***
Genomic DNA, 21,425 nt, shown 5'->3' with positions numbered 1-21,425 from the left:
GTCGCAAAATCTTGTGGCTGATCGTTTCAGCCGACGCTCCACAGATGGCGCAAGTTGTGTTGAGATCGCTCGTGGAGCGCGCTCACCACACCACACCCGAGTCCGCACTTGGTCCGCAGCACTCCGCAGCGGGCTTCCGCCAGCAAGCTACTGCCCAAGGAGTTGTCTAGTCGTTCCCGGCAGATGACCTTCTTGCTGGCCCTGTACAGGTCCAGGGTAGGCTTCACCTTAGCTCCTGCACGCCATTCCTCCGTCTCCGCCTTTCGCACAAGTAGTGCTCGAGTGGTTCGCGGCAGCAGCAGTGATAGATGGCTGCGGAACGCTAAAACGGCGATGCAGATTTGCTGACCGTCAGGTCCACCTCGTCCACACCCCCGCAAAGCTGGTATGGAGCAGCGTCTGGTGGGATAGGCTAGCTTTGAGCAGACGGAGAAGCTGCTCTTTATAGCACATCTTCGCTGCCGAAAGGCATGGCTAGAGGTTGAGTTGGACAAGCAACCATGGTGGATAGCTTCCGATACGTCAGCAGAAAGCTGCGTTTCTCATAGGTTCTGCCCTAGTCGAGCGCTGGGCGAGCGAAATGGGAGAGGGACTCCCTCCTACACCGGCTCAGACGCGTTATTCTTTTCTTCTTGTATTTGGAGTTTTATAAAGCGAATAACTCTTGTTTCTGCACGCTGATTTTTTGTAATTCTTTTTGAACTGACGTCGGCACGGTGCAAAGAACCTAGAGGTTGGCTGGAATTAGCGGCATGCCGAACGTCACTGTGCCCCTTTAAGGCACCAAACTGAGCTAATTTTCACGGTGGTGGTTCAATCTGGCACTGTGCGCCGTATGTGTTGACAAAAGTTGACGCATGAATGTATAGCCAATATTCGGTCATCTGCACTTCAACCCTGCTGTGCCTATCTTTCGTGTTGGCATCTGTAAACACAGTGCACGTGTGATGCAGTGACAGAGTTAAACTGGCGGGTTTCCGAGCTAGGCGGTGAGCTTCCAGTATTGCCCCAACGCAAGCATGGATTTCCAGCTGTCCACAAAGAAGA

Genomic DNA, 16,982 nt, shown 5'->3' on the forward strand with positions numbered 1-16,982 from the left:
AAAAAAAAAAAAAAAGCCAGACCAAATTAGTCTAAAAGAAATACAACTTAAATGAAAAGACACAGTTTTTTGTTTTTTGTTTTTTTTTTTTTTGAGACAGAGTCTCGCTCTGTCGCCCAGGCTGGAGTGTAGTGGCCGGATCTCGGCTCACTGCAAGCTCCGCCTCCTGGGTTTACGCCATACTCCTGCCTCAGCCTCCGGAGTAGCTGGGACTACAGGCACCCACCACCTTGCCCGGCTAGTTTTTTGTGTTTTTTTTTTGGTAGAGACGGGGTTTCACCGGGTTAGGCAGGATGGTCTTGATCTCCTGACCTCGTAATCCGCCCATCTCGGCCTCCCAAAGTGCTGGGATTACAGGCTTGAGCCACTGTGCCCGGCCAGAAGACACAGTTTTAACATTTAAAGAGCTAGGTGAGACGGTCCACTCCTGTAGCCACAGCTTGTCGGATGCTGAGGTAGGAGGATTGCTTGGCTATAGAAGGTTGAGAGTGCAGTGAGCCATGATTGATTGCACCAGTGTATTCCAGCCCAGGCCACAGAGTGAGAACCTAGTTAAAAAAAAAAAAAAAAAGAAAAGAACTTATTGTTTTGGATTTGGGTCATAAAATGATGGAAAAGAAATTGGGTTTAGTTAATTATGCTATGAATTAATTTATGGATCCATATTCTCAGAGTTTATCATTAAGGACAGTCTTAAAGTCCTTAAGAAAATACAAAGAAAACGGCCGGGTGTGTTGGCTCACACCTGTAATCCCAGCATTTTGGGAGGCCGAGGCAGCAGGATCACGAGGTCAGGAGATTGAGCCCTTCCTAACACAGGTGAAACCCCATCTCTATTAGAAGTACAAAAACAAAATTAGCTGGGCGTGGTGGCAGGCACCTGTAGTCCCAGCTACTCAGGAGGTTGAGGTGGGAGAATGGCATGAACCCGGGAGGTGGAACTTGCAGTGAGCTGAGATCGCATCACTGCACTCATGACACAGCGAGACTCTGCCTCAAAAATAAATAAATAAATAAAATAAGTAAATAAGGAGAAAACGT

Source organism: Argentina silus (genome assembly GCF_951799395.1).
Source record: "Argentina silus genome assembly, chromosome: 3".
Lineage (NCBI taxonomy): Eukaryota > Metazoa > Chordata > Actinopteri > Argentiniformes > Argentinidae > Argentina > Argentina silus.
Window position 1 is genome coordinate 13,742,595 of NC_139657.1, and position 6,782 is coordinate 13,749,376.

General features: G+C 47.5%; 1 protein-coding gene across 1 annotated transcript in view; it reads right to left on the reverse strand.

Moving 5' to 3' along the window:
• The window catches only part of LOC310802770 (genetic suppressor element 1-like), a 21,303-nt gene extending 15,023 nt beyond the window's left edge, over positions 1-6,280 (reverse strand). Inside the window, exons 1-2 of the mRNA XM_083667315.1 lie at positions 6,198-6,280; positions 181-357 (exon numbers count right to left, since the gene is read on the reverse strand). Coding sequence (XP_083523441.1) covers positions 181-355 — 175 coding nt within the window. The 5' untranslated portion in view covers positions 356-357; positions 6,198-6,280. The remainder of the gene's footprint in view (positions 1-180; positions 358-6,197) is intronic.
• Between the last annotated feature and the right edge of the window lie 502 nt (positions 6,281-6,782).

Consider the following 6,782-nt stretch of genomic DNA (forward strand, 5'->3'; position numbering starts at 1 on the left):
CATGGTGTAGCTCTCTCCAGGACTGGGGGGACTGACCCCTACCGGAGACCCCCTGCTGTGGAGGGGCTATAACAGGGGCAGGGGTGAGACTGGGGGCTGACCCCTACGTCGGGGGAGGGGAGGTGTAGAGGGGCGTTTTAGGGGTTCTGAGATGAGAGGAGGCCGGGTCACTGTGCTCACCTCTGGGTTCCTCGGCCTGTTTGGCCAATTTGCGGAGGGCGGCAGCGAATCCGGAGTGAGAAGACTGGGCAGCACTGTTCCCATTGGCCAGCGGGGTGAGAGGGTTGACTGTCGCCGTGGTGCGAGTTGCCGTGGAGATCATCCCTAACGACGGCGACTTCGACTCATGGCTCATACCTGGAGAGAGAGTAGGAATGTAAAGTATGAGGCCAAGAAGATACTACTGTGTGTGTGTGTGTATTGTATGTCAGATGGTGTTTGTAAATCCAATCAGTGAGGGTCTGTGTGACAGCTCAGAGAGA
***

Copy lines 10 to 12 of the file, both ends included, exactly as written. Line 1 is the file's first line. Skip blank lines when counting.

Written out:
Moving 5' to 3' along the window:
• The window catches only part of LOC310802770 (genetic suppressor element 1-like), a 21,303-nt gene extending 15,023 nt beyond the window's left edge, over positions 1-6,280 (reverse strand). Inside the window, exons 1-2 of the mRNA XM_083667315.1 lie at positions 6,198-6,280; positions 181-357 (exon numbers count right to left, since the gene is read on the reverse strand). Coding sequence (XP_083523441.1) covers positions 181-355 — 175 coding nt within the window. The 5' untranslated portion in view covers positions 356-357; positions 6,198-6,280. The remainder of the gene's footprint in view (positions 1-180; positions 358-6,197) is intronic.
• Between the last annotated feature and the right edge of the window lie 502 nt (positions 6,281-6,782).